KUALA LUMPUR (Reuters) - Japanese Prime Minister Shinzo Abe moved to woo back his conservative supporters on an Asian tour this week, snubbing China and paying tribute to an Indian figure revered by Japanese nationalists.
Abe needs all the backing he can get after last month’s defeat in upper house elections that took away the ruling bloc’s majority, and he is set to reshuffle the cabinet on Monday hoping to turn fortunes around.
“Abe thinks that he’s good at diplomacy, so he’s eager to show his color in diplomacy,” said political analyst Atsuo Ito.
In a speech to the Indian parliament, Abe called for a new partnership of democracies in a “broader Asia”, that would include India, United States and Australia, but made no mention of China, a framework seen as reining in Beijing’s growing clout.
Tokyo and New Delhi also agreed to have the Japanese navy participate, for the first time, in U.S.-India joint exercises to be held in the Bay of Bengal in September.
“Abe’s visit to India had strategic implications,” said Takehiko Yamamoto, political science professor at Tokyo’s Waseda University, adding that Japan was playing its role in Washington’s “soft containment” of China.
But Abe said he did not see a rising China as a threat.
“Rather, it is an opportunity for Japan and the world,” he told a news conference wrapping up his week-long tour of Indonesia, India and Malaysia.
“Having said that, I would like China to play a responsible role in the region.”
While Abe has improved ties with China, he has long been known for his tough talk towards Beijing, and Japanese media said he may tap a prominent conservative anti-China commentator for a cabinet position in the upcoming reshuffle.
The 52-year-old Abe, Japan’s first prime minister to be born after World War Two, took office 11 months ago pledging to rewrite the country’s U.S.-drafted pacifist constitution and revive traditional Japanese values and nurture patriotism.
He surprised critics by making a fence-mending trip to Beijing and Seoul weeks after taking office and he has also stayed away from visiting Yasukuni Shrine, seen by the Asian neighbors as a symbol of Japan’s past militarism.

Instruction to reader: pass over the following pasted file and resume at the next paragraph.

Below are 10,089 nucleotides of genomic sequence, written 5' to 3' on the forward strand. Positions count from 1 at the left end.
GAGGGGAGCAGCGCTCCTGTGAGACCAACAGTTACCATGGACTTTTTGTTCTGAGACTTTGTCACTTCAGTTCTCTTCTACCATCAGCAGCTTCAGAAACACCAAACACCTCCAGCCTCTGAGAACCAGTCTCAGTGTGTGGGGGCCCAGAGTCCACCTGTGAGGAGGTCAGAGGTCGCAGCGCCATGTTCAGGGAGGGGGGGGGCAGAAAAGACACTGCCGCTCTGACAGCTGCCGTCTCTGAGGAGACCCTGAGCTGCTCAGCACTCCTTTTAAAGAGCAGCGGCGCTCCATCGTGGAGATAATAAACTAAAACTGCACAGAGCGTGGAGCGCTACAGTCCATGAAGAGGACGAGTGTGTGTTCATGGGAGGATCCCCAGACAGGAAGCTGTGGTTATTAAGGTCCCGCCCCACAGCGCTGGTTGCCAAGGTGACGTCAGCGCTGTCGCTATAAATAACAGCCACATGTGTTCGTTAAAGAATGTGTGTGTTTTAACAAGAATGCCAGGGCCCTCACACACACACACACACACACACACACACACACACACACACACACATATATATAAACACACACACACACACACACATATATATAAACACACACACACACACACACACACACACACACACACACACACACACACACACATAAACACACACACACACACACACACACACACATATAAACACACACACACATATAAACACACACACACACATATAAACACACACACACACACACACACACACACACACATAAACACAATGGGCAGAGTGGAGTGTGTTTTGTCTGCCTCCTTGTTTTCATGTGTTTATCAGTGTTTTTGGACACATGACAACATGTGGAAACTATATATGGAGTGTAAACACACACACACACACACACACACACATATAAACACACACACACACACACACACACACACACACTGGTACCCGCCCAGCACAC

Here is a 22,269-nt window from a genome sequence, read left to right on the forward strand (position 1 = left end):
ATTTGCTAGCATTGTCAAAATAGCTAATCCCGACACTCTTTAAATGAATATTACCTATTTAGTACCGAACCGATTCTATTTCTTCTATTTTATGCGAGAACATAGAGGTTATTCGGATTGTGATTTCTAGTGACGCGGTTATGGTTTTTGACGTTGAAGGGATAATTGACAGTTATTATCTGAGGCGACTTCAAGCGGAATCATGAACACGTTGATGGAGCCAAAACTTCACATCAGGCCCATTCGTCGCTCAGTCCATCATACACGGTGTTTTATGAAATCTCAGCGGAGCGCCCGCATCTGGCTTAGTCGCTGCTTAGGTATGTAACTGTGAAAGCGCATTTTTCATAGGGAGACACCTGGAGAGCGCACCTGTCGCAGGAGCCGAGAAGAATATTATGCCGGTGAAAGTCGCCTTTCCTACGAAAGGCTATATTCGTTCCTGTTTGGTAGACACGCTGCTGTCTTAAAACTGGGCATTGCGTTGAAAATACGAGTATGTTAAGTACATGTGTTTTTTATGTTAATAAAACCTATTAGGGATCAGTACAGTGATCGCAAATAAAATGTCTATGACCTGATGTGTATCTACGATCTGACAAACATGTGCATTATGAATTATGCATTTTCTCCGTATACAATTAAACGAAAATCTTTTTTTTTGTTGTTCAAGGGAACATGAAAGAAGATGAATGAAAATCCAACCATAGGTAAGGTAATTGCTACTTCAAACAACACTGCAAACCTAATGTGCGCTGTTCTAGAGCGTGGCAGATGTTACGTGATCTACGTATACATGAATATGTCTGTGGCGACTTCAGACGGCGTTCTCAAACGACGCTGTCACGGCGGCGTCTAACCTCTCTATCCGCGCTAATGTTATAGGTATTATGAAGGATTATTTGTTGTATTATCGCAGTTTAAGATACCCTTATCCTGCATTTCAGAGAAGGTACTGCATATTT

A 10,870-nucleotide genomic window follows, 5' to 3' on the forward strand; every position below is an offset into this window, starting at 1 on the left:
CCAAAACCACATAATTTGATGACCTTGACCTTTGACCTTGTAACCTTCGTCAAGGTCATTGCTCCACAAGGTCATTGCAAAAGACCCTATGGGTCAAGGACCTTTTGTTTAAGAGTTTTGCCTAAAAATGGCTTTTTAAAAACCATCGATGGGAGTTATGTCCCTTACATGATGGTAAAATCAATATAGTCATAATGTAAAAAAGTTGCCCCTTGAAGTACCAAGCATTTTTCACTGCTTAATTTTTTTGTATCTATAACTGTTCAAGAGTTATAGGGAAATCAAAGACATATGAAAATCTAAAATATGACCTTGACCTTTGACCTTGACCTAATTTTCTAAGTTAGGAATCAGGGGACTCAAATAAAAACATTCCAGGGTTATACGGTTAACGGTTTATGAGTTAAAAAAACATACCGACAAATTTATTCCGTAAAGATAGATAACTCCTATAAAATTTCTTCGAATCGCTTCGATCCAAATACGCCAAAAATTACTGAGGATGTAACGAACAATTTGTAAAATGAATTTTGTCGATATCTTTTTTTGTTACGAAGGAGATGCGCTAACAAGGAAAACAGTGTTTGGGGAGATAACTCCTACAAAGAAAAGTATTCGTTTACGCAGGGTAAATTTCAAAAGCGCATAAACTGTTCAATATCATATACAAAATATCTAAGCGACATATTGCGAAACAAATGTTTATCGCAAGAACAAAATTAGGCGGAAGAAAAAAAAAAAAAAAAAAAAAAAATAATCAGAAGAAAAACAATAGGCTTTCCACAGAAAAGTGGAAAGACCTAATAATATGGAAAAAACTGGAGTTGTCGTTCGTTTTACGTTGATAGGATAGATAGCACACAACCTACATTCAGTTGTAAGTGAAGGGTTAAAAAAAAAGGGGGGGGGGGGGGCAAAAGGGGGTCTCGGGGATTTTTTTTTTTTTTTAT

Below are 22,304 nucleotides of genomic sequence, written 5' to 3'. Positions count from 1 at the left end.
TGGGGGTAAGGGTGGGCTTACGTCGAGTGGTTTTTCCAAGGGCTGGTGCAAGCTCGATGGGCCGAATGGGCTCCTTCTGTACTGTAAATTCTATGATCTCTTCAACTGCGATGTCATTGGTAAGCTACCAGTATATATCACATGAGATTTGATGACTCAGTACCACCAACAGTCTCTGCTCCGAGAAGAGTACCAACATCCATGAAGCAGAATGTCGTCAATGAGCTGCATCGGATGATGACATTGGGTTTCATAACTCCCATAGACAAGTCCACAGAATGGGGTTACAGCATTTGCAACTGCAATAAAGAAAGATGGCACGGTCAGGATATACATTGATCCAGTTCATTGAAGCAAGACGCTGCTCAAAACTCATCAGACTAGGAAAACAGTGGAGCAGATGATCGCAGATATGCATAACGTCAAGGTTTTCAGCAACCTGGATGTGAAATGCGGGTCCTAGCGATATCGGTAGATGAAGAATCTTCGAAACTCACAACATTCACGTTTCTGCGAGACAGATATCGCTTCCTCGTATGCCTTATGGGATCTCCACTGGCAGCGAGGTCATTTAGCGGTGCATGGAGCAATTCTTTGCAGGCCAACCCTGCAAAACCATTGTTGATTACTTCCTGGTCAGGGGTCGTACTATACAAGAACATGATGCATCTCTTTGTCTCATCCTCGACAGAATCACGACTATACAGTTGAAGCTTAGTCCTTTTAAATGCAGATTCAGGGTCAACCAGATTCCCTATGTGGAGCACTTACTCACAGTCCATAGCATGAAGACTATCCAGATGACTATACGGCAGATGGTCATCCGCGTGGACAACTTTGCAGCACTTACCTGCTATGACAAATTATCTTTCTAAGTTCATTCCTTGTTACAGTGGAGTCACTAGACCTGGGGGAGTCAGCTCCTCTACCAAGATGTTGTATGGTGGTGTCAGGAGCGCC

But on Thursday, Abe met in Kolkata the son of an Indian judge who opposed punishing Japanese war criminals convicted by an Allied tribunal, charging that it was victors’ justice.
Radhabinod Pal also said there was overwhelming evidence of atrocities committed by the Japanese military, but he is a hero for Japanese nationalists and a monument dedicated to him even stands on the grounds of Yasukuni, where the convicted war criminals are honored along with Japan’s war dead.
An editorial last week in Chosun Ilbo, South Korea’s biggest newspaper, said Abe’s meeting with the judge’s son, Prasanta Pal, was aimed at “claiming innocence” for the war criminals.
At the meeting, Pal showed Abe a picture of his father with Abe’s grandfather, former prime minister Nobusuke Kishi, a great admirer of the judge who was listed as a war criminal but never convicted.
One of Abe’s close aides traveling with him said the Asian tour boosted the leader’s profile as a statesman.
But political analyst Ito said Abe’s idea of an alliance among those who share “basic values” was a naive idea in the face of realpolitik, based on economic and other pragmatic interests.
In one such sign, India’s Foreign Secretary Shiv Shankar Menon warned this week against a “zero sum game” with China — likely to soon be New Delhi’s biggest trade partner — saying that ties with Japan could not come at the cost of China.